In patients, disrupted resting-state FC of pDMN and rATN in the medial/lateral PPC was positively related with impaired cognition (Fig. 3A,B; Supplementary Table 5). Such relationship was found for both cognitive task performance and CERAD total scores reflecting general cognitive performance. The result is specific to the pDMN and rATN, as in the auditory network correspondent results were not found. The observed consistency across different cognitive scores suggests a general impact of disrupted pDMN/rATN connectivity in the PPC on cognitive performance. This general impact on cognitive performance might be explained by both the hub character of the medial and lateral PPC and the correspondent PPC involvement in a wide range of cognitive tasks (Gitelman et al. 1999; Corbetta and Shulman 2002; Dosenbach et al. 2008; Buckner et al. 2009; Smith et al. 2009).

Patients' pDMN and rATN: Disrupted Intrinsic Connectivity Is Associated with Local PiB-Uptake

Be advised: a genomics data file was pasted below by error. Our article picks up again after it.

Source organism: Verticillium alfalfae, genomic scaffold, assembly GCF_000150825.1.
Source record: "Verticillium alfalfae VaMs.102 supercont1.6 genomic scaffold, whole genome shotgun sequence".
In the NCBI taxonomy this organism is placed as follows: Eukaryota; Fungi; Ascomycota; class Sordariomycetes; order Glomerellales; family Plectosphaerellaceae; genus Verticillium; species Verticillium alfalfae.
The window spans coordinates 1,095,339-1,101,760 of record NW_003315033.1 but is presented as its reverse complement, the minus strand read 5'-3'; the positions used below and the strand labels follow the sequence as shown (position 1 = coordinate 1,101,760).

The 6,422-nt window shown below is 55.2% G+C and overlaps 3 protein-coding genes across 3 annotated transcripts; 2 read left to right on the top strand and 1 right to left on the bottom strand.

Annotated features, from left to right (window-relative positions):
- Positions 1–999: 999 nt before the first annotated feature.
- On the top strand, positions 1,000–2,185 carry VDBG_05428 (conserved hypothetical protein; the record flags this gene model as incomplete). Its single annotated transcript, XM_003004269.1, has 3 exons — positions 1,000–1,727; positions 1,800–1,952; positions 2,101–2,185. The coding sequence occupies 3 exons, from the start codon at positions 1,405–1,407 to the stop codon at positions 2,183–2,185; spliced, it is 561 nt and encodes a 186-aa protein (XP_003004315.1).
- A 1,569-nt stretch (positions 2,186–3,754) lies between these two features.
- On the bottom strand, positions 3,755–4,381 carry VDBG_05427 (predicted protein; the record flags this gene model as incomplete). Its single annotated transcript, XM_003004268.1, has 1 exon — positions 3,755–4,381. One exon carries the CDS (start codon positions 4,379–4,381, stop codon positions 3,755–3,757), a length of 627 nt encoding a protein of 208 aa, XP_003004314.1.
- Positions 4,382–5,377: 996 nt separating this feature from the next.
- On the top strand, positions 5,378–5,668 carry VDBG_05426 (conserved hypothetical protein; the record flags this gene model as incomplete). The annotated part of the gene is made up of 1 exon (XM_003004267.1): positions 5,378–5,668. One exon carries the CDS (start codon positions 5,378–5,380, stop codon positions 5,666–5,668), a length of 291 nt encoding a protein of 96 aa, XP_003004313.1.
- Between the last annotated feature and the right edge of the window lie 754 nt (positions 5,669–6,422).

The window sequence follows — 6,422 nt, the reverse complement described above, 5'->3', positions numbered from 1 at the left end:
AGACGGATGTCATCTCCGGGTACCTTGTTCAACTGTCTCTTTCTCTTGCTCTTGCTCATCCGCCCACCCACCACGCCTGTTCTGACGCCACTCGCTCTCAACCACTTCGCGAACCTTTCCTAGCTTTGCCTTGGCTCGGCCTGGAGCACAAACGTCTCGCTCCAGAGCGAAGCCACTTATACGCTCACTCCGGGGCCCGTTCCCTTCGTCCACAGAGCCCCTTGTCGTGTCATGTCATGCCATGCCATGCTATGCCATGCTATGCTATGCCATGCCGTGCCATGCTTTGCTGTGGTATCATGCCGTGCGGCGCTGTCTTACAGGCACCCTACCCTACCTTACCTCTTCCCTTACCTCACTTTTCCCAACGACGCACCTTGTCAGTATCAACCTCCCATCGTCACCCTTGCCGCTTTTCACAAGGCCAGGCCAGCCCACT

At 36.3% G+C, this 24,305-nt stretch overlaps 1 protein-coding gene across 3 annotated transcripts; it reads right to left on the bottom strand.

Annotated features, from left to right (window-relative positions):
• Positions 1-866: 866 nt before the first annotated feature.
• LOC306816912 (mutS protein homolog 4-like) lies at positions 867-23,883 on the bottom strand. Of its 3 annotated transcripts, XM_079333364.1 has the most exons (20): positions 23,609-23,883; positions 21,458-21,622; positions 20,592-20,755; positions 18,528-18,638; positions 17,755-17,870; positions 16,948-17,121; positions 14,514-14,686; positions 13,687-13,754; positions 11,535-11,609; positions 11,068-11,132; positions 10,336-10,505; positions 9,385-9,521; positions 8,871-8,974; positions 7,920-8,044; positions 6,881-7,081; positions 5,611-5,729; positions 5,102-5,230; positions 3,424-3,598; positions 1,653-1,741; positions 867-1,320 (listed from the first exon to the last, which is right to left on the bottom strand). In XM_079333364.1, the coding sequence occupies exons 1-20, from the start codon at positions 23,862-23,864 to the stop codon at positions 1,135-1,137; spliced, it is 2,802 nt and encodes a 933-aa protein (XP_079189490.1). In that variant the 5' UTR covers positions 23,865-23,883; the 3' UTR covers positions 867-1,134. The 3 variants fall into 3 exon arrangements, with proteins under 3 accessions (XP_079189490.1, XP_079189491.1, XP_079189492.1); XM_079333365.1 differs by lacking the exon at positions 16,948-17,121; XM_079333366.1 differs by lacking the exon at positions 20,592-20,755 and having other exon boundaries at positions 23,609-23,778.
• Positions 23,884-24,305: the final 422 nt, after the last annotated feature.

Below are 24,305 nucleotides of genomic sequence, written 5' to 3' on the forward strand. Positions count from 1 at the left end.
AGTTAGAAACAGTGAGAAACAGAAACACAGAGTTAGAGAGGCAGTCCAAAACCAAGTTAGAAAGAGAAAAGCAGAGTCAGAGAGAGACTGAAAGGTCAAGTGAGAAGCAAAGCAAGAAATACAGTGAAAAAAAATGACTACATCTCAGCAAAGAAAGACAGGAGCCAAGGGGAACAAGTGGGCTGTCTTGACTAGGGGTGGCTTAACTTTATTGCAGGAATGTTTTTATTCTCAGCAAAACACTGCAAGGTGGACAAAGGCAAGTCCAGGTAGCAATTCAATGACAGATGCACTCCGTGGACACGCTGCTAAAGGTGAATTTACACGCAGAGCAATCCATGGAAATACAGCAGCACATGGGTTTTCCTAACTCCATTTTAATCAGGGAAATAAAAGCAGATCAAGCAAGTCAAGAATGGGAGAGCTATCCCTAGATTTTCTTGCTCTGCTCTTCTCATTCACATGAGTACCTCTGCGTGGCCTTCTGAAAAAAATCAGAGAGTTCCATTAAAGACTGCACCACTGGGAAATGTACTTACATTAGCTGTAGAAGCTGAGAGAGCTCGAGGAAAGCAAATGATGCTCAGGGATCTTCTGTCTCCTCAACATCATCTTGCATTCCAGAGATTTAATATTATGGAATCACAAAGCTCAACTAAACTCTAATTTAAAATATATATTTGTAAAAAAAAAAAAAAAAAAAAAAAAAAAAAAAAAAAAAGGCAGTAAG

We found that, in the medial and lateral PPC, increased local PiB uptake was overlapping and negatively correlated with patients' resting-state FC of the pDMN and rATN, respectively (Fig. 4 and Supplementary Table 5). This negative association between PiB-uptake and intrinsic FC was exactly in those areas that were characterized by both aberrant task- and at-rest-FC. This finding was specific to the pDMN and rATN, since in the auditory control network corresponding results were not found. A negative association between PiB-binding levels and resting-state FC has been reported in previous studies for the DMN (Hedden et al. 2009; Mormino et al. 2011) and the ATN (Myers et al. 2014) for persons with and without cognitive symptoms. Particularly, Drzezga et al. (2011) found that cortical regions such as precuneus or inferior parietal lobule, which are characterized by extensive FC with other parts of the cortex, are related to neuronal dysfunction (measured by FDG-PET), reduced resting-state FC, and increased PiB-uptake in patients with MCI. Taken together with results from animal studies demonstrating significant effects of local Aβ-pathology on ongoing activity (e.g., Busche et al. 2008; for a review see Palop and Mucke 2010), our data suggest that, in patients, the significant association between higher PiB-binding levels and lower intrinsic FC may reflect an adverse effect of Aβ-pathology on intrinsic FC in DMN and ATN.